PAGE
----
A serious buyer, one that wants to achieve success and isn’t just window shopping, will want to understand both the business they are considering buying and the industry as a whole. Consider this rough analogy for a moment. Someone serious about winning a game will work to understand the rules before jumping in and playing. You’ll want to look for a buyer who wants to understand the strengths and weaknesses of a business. He or she will also want to comprehend the strengths and weaknesses of competitors as well as potential industry wide problems both now and in the future.
Savvy business people realize that wages and salaries make up a huge percentage of the typical business’s operating cost. A serious buyer will endeavor to understand not just the wages and salaries of employees, but also additional related costs. These can include retirement related costs, the cost of training new employees, the rate of employee turnover and more. Smart buyers are looking for stability throughout the business, and that includes its employees.
The kind of buyers you want to attract are the ones that are not just “thinking about buying” a business. You’ll want to only deal with buyers who have carefully thought through what it means to buy a business. A key aspect of buying a business, as simple as it sounds, is to fully understand what is being sold. For example, serious buyers will dive in and understand capital expenditures. They will also examine and evaluate machinery and equipment so that they understand what kinds of equipment might need to be repaired or replaced. Replacing and repairing equipment can mean substantial costs. That’s why quality buyers can be expected to evaluate all equipment extremely carefully.
Buyers who understand what it means to buy a business will even go beyond evaluating the stability of employees and the state of machinery and equipment. You can expect a serious buyer to want to know if there are any environmental concerns, they will check and evaluate the lease, and they will want to inspect the state of all buildings. They will want to know who the key clients and key suppliers are and determine if those relationships are stable or if they put the business at long term risk.
At the end of the day, the kind of buyer that you’ll want to work with is a buyer who is proactive. Quality buyers will be accessing every aspect of a business to determine its long-term viability. A buyer who goes far beyond “kicking the tires” is exactly the kind of buyer you want.
Owning and operating a business can be rather demanding and that means from time-to-time details can slip through the cracks. All too often, businessowners don’t fully comprehend their leases and this can lead to a variety of problems. For example, if your business location is a key part of your success, it is incredibly important that you are well aware of all the essential points in your lease. Many businesses, ranging from restaurants and service businesses to retail stores, can be very location sensitive.
Don’t Let Key Details Slip by You
Regardless what kind of business you own, it is vital that you understand every aspect of your lease. You may even have to get an attorney involved to help you understand the implications of the minor points. A failure to do so could translate to the failure of your business.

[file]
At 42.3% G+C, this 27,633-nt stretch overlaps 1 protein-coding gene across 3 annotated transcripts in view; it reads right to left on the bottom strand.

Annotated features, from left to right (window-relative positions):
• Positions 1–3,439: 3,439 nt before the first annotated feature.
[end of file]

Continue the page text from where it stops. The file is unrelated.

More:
The Length of Your Lease
The length of your lease tops our list of lease related factors you need to understand. While there are many variables that will affect you, in general, the longer your lease the better. It should come as no surprise that a longer lease gives your business an increased level of stability.
Exit and Exclusivity Clauses
If you are negotiating a lease, it is prudent to include an option for getting out of the lease. Just as having a longer lease provides you with greater flexibility, the same holds true for being able to exit your lease if the need arises.
A lease is not a one-dimensional document, just as your location is not one-dimensional either. The location in which your business is located matters. If you are signing a lease to locate your business in a strip mall or shopping mall, you should try to have written into your lease agreement that you are the only business of your type that will be located in the mall. After all, the last thing you want is to see a similar business opening up nearby.
Transferring Your Lease
Negotiating a long lease and having a way out of your lease are critically important, but so is being able to transfer your lease. At some point in the future, you may need to sell your business. For this reason, it is in your interest to have a clear understanding of how, and under what circumstances, you can transfer your lease to a new owner.
It is important to discuss the possibility of selling your business with the landlord before going to market to understand if the lease will be able to convey. While the landlord cannot restrict the sale of your business, you could get left holding a personal guarantee in order for the lease to remain in place for the remainder of the existing lease term. Then the new owner would be left to negotiate the lease renewal on their own.
Assignment of Responsibilities
Rounding out our list of key factors to consider for your lease are what you are responsible for and what the landlord is responsible for handling. If you as the business owner are to shoulder responsibilities related to the property, then those responsibilities should also be clearly outlined in the lease.
There is no doubt there are many variables involved in owning and operating any business. The physical location of your business should be among your top concerns. You should do everything possible to understand your lease. When signing a new lease, try to negotiate a lease that will be as helpful to you as possible.
The post Important Factors to Consider in Your Lease appeared first on Deal Studio – Automate, accelerate and elevate your deal making.